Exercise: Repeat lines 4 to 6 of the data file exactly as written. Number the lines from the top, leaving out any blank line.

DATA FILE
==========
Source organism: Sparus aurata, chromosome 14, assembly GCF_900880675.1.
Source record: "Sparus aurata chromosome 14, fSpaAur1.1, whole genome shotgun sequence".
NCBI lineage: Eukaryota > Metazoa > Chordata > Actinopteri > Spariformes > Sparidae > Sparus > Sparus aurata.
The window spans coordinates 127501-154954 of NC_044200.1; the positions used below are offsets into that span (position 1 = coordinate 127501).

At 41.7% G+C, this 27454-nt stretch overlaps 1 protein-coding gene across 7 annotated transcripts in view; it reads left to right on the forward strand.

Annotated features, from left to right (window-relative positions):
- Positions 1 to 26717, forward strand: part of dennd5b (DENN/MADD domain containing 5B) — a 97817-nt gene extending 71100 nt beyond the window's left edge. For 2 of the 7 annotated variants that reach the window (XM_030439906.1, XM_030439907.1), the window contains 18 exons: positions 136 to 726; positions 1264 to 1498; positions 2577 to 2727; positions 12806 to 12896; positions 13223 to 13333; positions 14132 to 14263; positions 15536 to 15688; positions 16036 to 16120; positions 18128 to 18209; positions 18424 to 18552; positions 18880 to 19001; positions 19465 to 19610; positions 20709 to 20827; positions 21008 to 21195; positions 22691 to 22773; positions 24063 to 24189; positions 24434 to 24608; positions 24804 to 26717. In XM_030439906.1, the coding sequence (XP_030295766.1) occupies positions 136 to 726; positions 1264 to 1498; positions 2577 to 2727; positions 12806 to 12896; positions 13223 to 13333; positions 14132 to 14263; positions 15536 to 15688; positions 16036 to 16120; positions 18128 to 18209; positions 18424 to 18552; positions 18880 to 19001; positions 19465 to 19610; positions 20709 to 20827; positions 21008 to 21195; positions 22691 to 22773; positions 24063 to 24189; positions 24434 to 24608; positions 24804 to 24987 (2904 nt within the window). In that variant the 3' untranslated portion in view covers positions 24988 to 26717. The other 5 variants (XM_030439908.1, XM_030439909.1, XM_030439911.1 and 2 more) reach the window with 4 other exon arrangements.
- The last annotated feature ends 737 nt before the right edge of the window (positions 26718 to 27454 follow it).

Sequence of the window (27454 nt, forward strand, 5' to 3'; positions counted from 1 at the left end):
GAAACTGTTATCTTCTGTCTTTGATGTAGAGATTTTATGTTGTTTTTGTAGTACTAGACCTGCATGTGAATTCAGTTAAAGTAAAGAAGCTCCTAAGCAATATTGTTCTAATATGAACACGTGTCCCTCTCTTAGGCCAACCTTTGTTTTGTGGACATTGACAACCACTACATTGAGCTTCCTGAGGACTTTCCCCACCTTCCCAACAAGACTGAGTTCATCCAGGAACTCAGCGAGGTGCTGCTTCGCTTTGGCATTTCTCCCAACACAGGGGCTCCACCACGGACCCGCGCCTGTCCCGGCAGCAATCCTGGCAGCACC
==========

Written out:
The window spans coordinates 127501-154954 of NC_044200.1; the positions used below are offsets into that span (position 1 = coordinate 127501).

At 41.7% G+C, this 27454-nt stretch overlaps 1 protein-coding gene across 7 annotated transcripts in view; it reads left to right on the forward strand.

Annotated features, from left to right (window-relative positions):